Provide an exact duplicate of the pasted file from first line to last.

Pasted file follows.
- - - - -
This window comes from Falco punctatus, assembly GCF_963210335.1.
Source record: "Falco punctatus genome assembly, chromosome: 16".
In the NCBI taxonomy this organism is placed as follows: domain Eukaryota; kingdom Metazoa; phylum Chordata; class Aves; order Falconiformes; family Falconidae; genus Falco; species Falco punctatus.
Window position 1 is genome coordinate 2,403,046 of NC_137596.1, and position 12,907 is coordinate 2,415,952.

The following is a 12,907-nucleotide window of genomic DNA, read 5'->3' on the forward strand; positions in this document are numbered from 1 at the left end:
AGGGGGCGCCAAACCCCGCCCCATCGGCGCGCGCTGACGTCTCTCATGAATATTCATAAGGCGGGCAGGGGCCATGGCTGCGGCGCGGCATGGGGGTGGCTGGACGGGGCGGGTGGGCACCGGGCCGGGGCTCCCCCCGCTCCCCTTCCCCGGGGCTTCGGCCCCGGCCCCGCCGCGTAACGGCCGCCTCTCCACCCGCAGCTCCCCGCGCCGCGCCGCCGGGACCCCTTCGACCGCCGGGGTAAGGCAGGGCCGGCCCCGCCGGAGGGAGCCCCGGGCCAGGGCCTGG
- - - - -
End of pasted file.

This window comes from Falco punctatus, assembly GCF_963210335.1.
Source record: "Falco punctatus genome assembly, chromosome: 16".
In the NCBI taxonomy this organism is placed as follows: domain Eukaryota; kingdom Metazoa; phylum Chordata; class Aves; order Falconiformes; family Falconidae; genus Falco; species Falco punctatus.
Window position 1 is genome coordinate 2,403,046 of NC_137596.1, and position 12,907 is coordinate 2,415,952.

The following is a 12,907-nucleotide window of genomic DNA, read 5'->3' on the forward strand; positions in this document are numbered from 1 at the left end:
AGGGGGCGCCAAACCCCGCCCCATCGGCGCGCGCTGACGTCTCTCATGAATATTCATAAGGCGGGCAGGGGCCATGGCTGCGGCGCGGCATGGGGGTGGCTGGACGGGGCGGGTGGGCACCGGGCCGGGGCTCCCCCCGCTCCCCTTCCCCGGGGCTTCGGCCCCGGCCCCGCCGCGTAACGGCCGCCTCTCCACCCGCAGCTCCCCGCGCCGCGCCGCCGGGACCCCTTCGACCGCCGGGGTAAGGCAGGGCCGGCCCCGCCGGAGGGAGCCCCGGGCCAGGGCCTGG